Although it’s mid-April and Spring is here, that doesn’t stop North Dakota snow.

In fact, as of publishing time, we’re expecting 19-31 inches of snow in Minot and 16-27 inches of snow in Bismarck from Tuesday to Thursday.

We know you may have questions, and while Chief Meteorologist Tom Schrader’s live Facebook videos are always helpful, he’s not able to answer every question he’s asked. So we compiled a list of frequently asked questions and their answers to help.

1. Why is predicting the exact amount of snow challenging?

There are many variables that come into play when predicting snow.

  • Location
    • TV stations broadcast over a large area. KX News, specifically, broadcasts from the roughly Turtle Mountains through Rugby, Harvey, down to around Ashley and into eastern Montana. You may hear meteorologists talk about expecting six inches of snow and think it’s at your specific house, but it may be for someone else across western North Dakota.
  • Days
    • Quite often, meteorologists see data that shows the possibility of a storm one week from now. What meteorologists do is get details for a storm that hasn’t even developed yet or watch a storm that could move our way. For example, if a meteorologist is tracking a storm in the Gulf of Alaska, over 1,000 miles away, and if the storm track is even one degree different than what they see a week out, that storm could miss us. This situation happens many times over the winter.
  • Dynamics
    • Essentially, there may be parts of a storm that has more lift than other areas, and this could even happen from one part of town to another. It’s common to have one part of a town like Bismarck or Minot get five inches of snow while another part gets more or less. For example, let’s say one side of your town gets five inches of snow and the other gets less. This could mean you might say the forecast was wrong because you didn’t get the forecasted amount at your home while just a few blocks away an area did get the forecasted amount. Even a change of a few miles could make a big difference in snow totals at any one location.

2. How do the roads look?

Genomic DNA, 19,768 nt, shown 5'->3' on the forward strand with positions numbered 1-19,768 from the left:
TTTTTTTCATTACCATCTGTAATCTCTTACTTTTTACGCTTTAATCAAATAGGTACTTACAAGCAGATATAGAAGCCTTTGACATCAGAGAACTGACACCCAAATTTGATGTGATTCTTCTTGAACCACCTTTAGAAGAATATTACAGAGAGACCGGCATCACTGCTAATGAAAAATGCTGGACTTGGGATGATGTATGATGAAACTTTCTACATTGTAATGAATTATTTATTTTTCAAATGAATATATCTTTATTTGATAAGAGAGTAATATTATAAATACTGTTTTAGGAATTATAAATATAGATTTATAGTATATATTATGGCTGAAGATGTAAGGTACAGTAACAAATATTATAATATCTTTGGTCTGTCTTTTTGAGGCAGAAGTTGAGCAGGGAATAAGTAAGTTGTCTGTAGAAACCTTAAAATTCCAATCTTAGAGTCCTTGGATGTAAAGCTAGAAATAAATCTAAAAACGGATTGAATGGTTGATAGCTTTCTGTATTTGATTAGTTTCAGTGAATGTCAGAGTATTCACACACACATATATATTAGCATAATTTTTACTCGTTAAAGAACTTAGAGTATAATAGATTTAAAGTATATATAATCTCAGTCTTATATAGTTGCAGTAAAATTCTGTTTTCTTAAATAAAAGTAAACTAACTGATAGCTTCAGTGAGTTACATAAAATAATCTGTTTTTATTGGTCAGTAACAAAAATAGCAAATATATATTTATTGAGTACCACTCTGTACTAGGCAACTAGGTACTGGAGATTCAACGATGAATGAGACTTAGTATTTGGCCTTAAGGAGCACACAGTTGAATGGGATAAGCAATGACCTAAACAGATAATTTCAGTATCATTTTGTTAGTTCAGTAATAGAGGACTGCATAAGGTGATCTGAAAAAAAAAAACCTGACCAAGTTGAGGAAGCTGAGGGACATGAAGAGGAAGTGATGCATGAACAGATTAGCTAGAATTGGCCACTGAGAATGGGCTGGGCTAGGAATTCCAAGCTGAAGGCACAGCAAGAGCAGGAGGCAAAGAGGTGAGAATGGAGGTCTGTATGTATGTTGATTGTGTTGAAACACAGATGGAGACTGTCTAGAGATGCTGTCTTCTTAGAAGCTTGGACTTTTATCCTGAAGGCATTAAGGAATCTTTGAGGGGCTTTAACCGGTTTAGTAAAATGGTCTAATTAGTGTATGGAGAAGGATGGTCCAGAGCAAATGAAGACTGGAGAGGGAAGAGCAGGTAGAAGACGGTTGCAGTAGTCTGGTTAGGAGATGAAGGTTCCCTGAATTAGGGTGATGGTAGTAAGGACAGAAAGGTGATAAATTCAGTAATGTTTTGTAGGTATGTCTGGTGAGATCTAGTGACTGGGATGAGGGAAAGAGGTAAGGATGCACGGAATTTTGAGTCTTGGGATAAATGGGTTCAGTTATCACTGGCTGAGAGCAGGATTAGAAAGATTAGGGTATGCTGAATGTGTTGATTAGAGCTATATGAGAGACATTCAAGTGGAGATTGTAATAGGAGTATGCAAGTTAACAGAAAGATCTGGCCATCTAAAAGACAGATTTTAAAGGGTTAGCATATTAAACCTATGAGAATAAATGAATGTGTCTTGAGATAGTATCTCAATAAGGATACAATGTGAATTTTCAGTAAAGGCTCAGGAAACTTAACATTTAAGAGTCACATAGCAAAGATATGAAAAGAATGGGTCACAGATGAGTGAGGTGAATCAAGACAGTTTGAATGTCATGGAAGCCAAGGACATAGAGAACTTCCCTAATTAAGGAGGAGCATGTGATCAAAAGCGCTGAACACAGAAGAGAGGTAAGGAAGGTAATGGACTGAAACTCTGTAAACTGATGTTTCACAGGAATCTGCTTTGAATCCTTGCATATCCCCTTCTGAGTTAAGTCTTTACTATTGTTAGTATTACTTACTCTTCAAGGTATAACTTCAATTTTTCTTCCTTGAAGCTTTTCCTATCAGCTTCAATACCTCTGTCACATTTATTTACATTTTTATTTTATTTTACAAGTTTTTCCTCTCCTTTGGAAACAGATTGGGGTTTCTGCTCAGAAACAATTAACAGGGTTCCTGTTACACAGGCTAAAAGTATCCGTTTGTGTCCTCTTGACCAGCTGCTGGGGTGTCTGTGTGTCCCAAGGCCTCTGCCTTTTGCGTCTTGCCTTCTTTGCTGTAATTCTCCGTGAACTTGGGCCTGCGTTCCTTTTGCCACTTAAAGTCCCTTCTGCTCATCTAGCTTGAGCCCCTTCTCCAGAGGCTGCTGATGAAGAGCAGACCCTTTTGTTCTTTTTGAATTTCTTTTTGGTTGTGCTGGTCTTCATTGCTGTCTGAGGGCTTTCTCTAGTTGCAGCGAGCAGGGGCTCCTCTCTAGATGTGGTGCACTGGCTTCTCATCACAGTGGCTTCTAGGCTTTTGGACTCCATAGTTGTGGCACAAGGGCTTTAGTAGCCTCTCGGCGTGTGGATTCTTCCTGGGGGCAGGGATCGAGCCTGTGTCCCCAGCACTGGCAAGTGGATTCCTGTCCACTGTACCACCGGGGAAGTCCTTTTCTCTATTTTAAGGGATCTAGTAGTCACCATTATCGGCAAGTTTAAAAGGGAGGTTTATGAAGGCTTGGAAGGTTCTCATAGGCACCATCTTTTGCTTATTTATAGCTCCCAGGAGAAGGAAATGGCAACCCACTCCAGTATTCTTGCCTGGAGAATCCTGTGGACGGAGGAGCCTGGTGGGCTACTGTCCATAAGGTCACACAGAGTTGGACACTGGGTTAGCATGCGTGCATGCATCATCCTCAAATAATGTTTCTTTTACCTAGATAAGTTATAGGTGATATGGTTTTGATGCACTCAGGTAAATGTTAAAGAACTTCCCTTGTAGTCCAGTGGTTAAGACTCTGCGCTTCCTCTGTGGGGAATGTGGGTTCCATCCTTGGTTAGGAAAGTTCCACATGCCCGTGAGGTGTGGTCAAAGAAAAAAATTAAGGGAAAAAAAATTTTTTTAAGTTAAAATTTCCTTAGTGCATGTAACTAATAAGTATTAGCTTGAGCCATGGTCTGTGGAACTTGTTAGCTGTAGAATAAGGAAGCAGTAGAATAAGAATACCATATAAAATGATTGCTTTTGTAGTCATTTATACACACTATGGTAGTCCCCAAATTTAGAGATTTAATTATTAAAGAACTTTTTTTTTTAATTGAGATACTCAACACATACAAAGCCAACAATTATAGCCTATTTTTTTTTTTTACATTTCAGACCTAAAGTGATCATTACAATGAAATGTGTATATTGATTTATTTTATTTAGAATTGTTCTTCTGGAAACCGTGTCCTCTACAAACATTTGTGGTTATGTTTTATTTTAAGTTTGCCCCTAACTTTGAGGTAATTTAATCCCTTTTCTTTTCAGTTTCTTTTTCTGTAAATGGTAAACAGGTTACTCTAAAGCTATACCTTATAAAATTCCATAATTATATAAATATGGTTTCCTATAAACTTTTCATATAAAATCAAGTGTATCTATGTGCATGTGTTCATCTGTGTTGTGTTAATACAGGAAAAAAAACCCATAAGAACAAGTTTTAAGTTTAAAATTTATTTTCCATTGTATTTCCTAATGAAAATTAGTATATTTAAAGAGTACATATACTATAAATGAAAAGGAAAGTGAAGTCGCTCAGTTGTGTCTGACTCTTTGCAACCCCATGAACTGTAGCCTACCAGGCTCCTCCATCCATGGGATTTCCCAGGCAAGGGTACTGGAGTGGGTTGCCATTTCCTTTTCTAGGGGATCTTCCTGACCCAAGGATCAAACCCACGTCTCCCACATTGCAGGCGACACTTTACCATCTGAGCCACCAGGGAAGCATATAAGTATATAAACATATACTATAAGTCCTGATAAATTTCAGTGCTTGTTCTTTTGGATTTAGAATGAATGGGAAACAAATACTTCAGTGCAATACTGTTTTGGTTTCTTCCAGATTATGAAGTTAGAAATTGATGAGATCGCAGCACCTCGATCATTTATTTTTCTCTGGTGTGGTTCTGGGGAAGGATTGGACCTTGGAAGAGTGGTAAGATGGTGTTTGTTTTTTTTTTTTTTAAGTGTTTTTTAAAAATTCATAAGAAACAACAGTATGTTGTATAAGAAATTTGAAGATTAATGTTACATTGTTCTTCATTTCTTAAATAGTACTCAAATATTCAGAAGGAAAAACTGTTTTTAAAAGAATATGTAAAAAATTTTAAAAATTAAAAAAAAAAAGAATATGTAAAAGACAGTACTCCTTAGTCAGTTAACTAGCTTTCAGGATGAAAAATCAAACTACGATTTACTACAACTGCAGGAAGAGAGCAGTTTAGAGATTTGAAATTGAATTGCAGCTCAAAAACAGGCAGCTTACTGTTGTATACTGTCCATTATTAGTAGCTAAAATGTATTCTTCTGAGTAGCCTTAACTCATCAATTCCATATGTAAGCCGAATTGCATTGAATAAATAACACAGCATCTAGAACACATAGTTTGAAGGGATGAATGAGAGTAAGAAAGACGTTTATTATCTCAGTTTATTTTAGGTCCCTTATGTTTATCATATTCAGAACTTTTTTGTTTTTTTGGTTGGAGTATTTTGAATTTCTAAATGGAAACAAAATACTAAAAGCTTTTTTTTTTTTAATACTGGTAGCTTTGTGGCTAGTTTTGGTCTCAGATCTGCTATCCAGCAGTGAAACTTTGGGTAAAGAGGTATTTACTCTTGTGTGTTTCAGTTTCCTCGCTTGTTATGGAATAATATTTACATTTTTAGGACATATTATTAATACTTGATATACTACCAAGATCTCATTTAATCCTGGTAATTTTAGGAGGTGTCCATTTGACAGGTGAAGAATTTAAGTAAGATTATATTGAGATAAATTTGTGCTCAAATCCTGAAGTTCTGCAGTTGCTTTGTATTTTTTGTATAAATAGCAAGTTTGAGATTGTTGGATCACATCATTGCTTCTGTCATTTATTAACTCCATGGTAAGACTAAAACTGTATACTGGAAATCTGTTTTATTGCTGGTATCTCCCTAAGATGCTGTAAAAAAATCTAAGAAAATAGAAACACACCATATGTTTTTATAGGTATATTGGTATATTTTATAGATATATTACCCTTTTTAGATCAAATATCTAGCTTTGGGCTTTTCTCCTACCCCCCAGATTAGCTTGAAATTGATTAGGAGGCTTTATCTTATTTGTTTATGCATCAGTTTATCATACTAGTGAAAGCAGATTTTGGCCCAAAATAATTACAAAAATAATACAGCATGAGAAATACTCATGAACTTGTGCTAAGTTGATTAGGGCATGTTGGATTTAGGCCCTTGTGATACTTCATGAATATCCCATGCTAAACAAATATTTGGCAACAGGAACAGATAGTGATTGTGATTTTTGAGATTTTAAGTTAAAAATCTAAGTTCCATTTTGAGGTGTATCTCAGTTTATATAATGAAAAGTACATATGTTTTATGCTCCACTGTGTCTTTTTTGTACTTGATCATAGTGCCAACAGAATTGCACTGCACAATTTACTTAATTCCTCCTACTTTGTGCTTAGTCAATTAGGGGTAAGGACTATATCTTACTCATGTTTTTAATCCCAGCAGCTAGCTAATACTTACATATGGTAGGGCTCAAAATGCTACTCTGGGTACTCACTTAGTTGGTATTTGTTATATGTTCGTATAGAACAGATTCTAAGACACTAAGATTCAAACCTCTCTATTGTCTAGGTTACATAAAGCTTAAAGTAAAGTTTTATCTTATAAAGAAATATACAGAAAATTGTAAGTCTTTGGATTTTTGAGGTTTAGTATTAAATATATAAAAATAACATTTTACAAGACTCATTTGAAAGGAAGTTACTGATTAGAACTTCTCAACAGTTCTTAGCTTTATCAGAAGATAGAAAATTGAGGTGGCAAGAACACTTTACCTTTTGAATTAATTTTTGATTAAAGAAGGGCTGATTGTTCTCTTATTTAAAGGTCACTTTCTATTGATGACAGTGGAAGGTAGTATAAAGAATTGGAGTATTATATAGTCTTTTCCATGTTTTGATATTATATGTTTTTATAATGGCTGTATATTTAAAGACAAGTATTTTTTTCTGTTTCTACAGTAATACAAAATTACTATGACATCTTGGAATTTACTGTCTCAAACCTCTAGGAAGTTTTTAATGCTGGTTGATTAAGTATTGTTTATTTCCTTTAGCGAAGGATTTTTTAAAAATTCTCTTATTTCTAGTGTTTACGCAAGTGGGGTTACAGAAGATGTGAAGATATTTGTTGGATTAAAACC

The North Dakota Department of Transportation created a tool to show the most recent road conditions to answer this constantly-changing question.

Simply head to the KX Storm Team app, scroll to the bottom of the home screen and click on the graphic titled “NDDOT Travel Information Map”.

Here, you’ll be able to view the most up-to-date road conditions, weather cameras, weather radar and more.

3. What’s the difference between a watch, warning and advisory?

A watch is issued when the risk of hazardous weather has significantly increased, but its occurrence, location or timing isn’t certain. A watch is intended to provide enough time for people to set a plan, essentially meaning hazardous weather is possible so be prepared.

A warning is issued when hazardous weather is imminent or likely, according to the National Weather Service. A warning means weather conditions pose a threat to life or property, and people in the path of the storm need to take protective action.

A simple but effective way to decipher watch and warning…with pizza

An advisory is issued when hazardous weather is occurring, imminent or likely. It’s used to less serious conditions than a warning but will cause significant inconvenience and if caution isn’t taken, could lead to threatened life or property.

4. How many inches of snow equals an inch of rain?

Many of us have heard that roughly 10 inches of snow equals one inch of rain, and in some cases, that’s correct. However, that could also be incorrect because of the temperature.

The first thing to remember is that warm air can hold more moisture than cold air. Then, if meteorologists think there’s enough moisture in the air that if the snow fell as rain, it would equal one inch. If the temperature in the whole column of air was below freezing and nothing melted on the way down, meteorologists might forecast 10 inches of snow. That would then be a 10:1 ratio.

But it can get tricky.

If meteorologists think there’s the same amount of moisture to work with in the example above, but the temperature was 5 degrees, the cold air would squeeze out more moisture from the clouds and we could end up with 18 inches of snow. That would be an 18:1 ratio.

The amount of moisture available never changed but we would get very different snow amounts.

The biggest takeaway is the amount of snow that falls is impacted greatly by the temperature. The extreme cold can give us huge amounts of snow but it’ll be a dry snow with little moisture, whereas a “warmer” spring storm will have snow with a much higher moisture content.

5. What should be in my car emergency kit?

As for your winter car emergency kit, we recommend putting the below items in a bag for easy access in the chance you may need help:

  • Ice scraper
  • Portable shovel
  • Flashlight
  • Reflective safety vest
  • First-aid kit
  • Cell phone charger
  • Gloves
  • Blanket
  • Candles and matches
  • Hand warmers
  • Non-perishable food (like granola bars, nuts, soup, dried fruit)
  • Water

6. What’s the temperature with the wind chill?

The National Weather Service created the chart below to determine the “feels like” temperature when factoring in the wind chill.

For example, if the temperature is 30 degrees but winds are at 20 mph, the “feels like” temperature would be 17 degrees.